Jackson Diehl
Deputy editorial page editor January 19

While a minority of Egyptian voters straggled to the polls last week to ratify a new constitution enshrining a police state; while emerging strongman Gen. Abdel Fatah al-Sissi theatrically prepared to announce whether he will deign to become president; and while Secretary of State John Kerry pronounced himself “hopeful — though not yet certain” that the military regime’s promised transition to democracy is on track, the most genuine and committed supporters of a secular liberal order in Egypt were sitting in Cairo’s Tora prison.

According to the National Council on Human Rights, a nongovernmental organization, Ahmed Maher, Mohammed Adel, Ahmed Douma and Alaa Abdel Fattah were suffering from mistreatment, including confinement to their cells for more than 20 hours a day, and had not been allowed to meet with their lawyers. Naturally, they were unable to vote in the referendum, which approved a charter that exempts the military, police and intelligence services from civilian oversight and subjects anyone those agencies consider theatening to summary trial in a military court.

Jackson Diehl is deputy editorial page editor of The Post. He is an editorial writer specializing in foreign affairs and writes a biweekly column that appears on Mondays. View Archive

The four men were jailed in late November for the crime of protesting a new law banning all protests, not long after Kerry proclaimed that “the road map” to democracy “is being carried out to the best of our perception.” On Dec. 22, Maher, Adel and Douma were sentenced to three years of imprisonment.

Their real crime is known to everyone in Egypt: They were the prime intellectual authors and organizers of the January 2011 demonstrations that brought down the military-backed regime of Hosni Mubarak. They are leftist, secular intellectuals who have devoted their adult lives to fighting for human rights as the West conceives of them: free speech, free elections, gender equality, religious tolerance. They are in jail because the generals and secret police they ousted have returned to power, literally with a vengeance.

Who are the allies of the United States in Egypt? The Obama administration’s judgment is crystal clear: Defense Secretary Chuck Hagel has plied Sissi with more than two dozen phone calls since he led a coup against the elected Islamist government of Mohamed Morsi in July, while Kerry has repeatedly endorsed the general’s increasingly implausible claim to be building a democracy — as opposed to restoring the pre-2011 dictatorship in a more repressive form. The administration just persuaded Congress to pass legislation exempting it from an awkward ban on giving aid to regimes that gained power through a military coup so that the $1.3 billion in annual U.S. aid to Sissi’s army can keep flowing.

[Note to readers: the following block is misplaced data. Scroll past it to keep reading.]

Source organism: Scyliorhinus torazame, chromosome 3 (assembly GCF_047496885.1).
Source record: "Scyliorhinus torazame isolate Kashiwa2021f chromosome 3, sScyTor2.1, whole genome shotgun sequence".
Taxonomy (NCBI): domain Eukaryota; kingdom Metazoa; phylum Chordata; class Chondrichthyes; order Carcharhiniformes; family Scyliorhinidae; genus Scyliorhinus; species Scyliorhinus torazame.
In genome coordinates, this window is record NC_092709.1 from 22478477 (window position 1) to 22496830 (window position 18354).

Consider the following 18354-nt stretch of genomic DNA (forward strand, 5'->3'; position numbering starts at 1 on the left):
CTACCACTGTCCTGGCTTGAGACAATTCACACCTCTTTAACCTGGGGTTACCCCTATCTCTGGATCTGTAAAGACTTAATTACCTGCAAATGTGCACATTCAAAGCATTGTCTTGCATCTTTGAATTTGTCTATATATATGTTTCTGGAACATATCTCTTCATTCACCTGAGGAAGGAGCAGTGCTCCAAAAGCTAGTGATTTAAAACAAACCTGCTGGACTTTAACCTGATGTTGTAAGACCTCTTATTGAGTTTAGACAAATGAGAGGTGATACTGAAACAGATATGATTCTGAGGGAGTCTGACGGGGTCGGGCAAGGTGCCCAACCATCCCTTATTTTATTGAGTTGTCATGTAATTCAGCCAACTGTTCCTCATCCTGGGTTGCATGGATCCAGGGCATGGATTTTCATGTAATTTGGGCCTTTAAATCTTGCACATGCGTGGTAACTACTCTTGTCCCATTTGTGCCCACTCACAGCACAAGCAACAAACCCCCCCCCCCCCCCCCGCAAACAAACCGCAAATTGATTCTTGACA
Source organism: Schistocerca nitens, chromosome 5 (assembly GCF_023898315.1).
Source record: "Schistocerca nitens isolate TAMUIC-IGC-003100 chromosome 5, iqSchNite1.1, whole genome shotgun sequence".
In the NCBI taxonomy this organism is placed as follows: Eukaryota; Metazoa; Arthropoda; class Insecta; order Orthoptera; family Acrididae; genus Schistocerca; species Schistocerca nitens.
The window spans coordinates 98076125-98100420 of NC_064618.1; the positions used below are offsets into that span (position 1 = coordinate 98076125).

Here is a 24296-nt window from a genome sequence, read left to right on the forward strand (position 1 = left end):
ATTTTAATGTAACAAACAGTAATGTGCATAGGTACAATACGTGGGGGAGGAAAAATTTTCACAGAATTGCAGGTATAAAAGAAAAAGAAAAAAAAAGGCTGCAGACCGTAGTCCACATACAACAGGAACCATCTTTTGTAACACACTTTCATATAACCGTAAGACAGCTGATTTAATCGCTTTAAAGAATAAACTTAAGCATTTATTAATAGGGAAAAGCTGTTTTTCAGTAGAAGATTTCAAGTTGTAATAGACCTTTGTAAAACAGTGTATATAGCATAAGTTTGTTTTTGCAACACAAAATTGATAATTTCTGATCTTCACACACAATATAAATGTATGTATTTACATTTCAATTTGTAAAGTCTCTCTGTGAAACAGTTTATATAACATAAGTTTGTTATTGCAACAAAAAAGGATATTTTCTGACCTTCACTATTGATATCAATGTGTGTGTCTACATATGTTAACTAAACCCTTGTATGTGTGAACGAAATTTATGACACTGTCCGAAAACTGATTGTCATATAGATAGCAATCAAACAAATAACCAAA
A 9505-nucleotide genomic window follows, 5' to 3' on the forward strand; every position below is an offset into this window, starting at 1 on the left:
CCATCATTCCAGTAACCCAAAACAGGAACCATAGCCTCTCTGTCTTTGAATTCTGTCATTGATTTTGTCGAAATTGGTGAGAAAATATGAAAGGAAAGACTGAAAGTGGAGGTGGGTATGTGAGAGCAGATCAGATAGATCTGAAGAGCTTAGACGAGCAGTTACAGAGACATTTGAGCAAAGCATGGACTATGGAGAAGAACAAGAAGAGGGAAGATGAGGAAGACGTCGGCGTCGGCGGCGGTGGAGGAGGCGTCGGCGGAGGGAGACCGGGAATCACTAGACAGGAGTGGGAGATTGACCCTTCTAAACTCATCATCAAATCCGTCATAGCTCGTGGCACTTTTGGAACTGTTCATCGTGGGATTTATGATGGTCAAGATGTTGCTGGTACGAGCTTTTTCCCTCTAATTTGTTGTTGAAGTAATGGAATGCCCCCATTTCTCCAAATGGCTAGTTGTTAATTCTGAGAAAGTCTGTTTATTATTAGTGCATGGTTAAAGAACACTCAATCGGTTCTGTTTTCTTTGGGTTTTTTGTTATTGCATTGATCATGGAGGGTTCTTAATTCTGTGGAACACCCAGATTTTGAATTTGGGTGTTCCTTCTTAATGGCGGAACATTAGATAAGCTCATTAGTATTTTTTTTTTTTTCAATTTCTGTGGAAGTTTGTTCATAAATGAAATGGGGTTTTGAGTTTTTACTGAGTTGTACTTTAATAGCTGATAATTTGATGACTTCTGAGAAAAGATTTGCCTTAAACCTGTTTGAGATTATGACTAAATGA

Sissi and his cohort, however, are anything but pro-American. The media they control have been orchestrating an orgy of vile propaganda, charging the United States with everything from seeking to carve Egypt into pieces to subverting its morals.

Maher, Adel, Douma and Abdel Fattah aren’t particularly pro-American either — no one in Egypt is these days. But they at least share core American values. If they and their followers ever came to power, Egypt might come to resemble India or Brazil: a sometimes difficult partner but a democratic one. That is another reason they are in jail: The military’s strategy is to present Washington with a choice between their secular thuggishness and that of the Islamists.

Natan Sharansky, the former Soviet refusenik and Israeli politician who now heads the Jewish Agency for Israel, has been arguing for a decade that the West, led by the United States, should base its policies involving Egypt and the rest of the Middle East on alliance with such democratic dissidents. When I saw him last week, he was despairing about the disastrous results of Obama’s decision to embrace first Mubarak, then Morsi and now Sissi.

“Today in Egypt people believe that America is on the side of freedom even less than they did in the time of Mubarak,” Sharansky said. “Such a huge change happened in Egypt, and yet Washington remains the same. Whoever takes power is supported — and with each cycle, there is more instability and America is less supported by the Egyptian people.”

Why not make it a U.S. priority to free Maher, Adel, Douma and Abdel Fattah and to help them and people like them organize a genuinely democratic mass movement? That used to be dismissed as unrealistic; Egyptians supposedly weren’t interested in democracy. But 2011 disproved that canard. That the country is reverting to authoritarianism shows only that the old order and the Islamists were better organized to seize power after the revolution. Shouldn’t the United States aim to correct that?

“If you were to start putting a focus on the real democrats in Egypt, and on building civil society, and stuck with that, in a few years you would have a real democratic change,” Sharansky said. Instead, this U.S. president appears committed to repeating past mistakes.

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